On Monday, residents and staff at Broad Acres Nursing Home in Wellsboro received their second and final dose of the COVID-19 vaccine.

“It’s a huge relief,” said Brandon Dresser, administrator of Broad Acres. “We’re one of the first nursing homes in the state to be almost fully vaccinated.”

Dresser said 60% of staff members and 90% of residents received the first dose of the vaccine on Dec. 28 and the second dose Monday, Jan. 18. Since receiving the first round, only one resident has tested positive for the virus.  The last resident to test positive was on Jan. 1, with no employee positive tests since Jan. 7.

“We’re hoping to have everyone out of the red zone by Wednesday (Jan. 20),” Dresser said on Monday, referring to residents being in quarantine. “We have two active cases in the building right now – a long-term resident and a newly admitted resident who did not contract COVID here. There are no active cases among staff right now.”

According to the PA Department of Health’s website, six long-term care facilities in Tioga County have had a total of 166 cases among residents, 88 cases among staff and 36 deaths.

Dresser said the vaccine and current low case numbers at Broad Acres are bright spots after several challenging months.

The facility saw its first COVID case in late October, with 82 residents and 52 employees testing positive between then and Jan. 7. Twenty residents died as a result of the virus, the last in mid-December.

“It’s changed the way we do everything,” he said. “It’s been especially tough when you lose staff who are quarantined for 14 or more days. We’ve had to use temporary agency staff, but they don’t know the residents like our regular staff members do so it’s harder to provide the same level of care.”

Broad Acres housed 103 residents prior to its first COVID case, down to 73 residents as of Monday. The facility has about 130 employees.

“We weren’t taking admissions for quite a while,” said Dresser. “We stopped visitations in September, but we’re hopeful if there are no more cases within 30 days, we can open it back up.”

He said residents’ family members have been visiting through outside windows, over video calls, on either side of the building’s glass front door and in a special room with a plexiglass barrier.

Dresser said since there’s been no communal dining or activities among residents, staff members have gotten creative to offer enrichment activities for residents, such as holding bingo in the hall with residents at their doorways. Residents also received talk therapy and more one-on-one activities with staff.

“It’s a huge challenge for residents having to spend more time in their rooms, but we hope that changes soon,” said Dresser. “We’re ready to get back to as normal as soon as we possibly can.”

Dresser said other safety measures have included checking temperature of anyone entering or exiting the building, requiring everyone to wear masks and stay six feet apart, and testing all residents and staff twice a week using PCR (polymerase chain reaction) nasal swab tests. Anyone experiencing symptoms before getting PCR test results is given a rapid test, which though slightly less accurate than PCR tests can produce results in one to two minutes.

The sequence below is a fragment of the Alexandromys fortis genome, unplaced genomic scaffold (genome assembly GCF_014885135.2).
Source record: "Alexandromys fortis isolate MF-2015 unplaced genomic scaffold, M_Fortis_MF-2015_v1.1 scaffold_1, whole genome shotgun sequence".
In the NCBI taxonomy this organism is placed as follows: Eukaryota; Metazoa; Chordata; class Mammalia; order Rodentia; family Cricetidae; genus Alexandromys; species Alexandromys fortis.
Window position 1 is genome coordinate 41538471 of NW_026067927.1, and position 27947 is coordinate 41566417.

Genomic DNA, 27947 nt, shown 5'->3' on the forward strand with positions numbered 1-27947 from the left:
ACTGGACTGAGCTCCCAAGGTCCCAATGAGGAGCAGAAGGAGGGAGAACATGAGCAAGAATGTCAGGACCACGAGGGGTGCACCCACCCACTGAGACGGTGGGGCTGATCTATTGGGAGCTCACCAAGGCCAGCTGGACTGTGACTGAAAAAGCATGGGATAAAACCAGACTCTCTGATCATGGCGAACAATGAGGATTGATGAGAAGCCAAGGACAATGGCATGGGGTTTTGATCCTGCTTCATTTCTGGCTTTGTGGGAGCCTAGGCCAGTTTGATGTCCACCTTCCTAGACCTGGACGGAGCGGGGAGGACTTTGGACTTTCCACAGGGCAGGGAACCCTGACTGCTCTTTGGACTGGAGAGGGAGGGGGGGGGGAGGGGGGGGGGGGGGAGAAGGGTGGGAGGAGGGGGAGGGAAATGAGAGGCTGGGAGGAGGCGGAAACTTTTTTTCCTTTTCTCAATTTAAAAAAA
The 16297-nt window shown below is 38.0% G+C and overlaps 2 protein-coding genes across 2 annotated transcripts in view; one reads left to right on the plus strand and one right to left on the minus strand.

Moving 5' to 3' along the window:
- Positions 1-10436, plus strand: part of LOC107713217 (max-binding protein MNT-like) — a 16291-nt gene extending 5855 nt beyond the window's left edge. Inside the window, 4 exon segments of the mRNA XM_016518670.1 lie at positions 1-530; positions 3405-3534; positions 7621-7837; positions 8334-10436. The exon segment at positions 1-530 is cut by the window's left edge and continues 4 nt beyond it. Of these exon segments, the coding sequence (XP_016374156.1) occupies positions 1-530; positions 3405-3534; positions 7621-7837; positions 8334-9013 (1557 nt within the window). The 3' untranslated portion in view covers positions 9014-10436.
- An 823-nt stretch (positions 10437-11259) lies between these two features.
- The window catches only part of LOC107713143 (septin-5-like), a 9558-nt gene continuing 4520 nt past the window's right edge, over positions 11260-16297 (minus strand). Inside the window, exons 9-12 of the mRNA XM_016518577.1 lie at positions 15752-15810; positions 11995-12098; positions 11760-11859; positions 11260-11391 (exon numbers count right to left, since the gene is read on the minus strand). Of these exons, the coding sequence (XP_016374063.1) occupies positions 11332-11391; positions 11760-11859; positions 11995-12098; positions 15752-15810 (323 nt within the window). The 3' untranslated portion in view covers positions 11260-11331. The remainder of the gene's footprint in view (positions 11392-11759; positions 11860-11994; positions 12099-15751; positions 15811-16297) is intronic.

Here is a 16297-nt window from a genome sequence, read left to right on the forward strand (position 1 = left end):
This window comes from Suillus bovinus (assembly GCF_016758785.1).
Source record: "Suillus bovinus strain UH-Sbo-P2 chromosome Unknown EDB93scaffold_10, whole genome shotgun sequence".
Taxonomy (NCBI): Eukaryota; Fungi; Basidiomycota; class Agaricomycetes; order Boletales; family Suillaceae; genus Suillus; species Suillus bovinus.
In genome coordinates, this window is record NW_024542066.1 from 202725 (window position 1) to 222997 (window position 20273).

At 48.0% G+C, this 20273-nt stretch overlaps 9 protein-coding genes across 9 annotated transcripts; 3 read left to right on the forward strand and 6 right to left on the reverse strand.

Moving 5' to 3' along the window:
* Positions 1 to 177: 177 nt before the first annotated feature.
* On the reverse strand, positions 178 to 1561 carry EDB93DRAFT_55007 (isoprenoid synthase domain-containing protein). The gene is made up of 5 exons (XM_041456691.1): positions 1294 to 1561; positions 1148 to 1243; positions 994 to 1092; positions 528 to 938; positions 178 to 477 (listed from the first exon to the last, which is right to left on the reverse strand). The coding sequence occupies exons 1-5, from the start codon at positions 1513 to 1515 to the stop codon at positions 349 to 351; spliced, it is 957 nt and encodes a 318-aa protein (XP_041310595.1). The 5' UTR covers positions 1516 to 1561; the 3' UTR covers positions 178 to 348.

“As soon as a staff member experiences symptoms, they’re given a rapid test and sent home if they test positive,” said Dresser, adding that he was one of the first staff members to contract the virus. “I had moderate symptoms. I lost my sense of taste and smell, had a fever, body aches.”

Dresser said he’s received no reports of adverse side effects to the vaccine, except slight pain at the injection site, and that he encourages everyone to get the vaccine as soon as it’s available to them.

Education has also been a big part of the facility’s response to the virus. Broad Acres partners with North Penn Comprehensive Health Services which provides physician and nurse practitioner services to the facility, and works closely with Jim Nobles, president and chief executive officer of North Penn and lead of the Tioga County COVID-19 Task Force.

Dresser said Nobles was instrumental in organizing a drive-by parade for local healthcare workers that helped raise the spirits of the staff.

“We’ve received so much community support – the Wellsboro Rotary, the Wellsboro Women’s Choir, Carleton Healthcare and Rehabilitation Center, Representative Clint Owlett’s office, Develop Tioga, C&N Bank, Senator Joseph Scarnati’s office and many others. We can’t thank them enough,” said Dresser. “In turn, we want the community to know we’re there for them. A lot of people fear putting their loved ones in homes right now, but we want people to understand that this is a safe place for them.”

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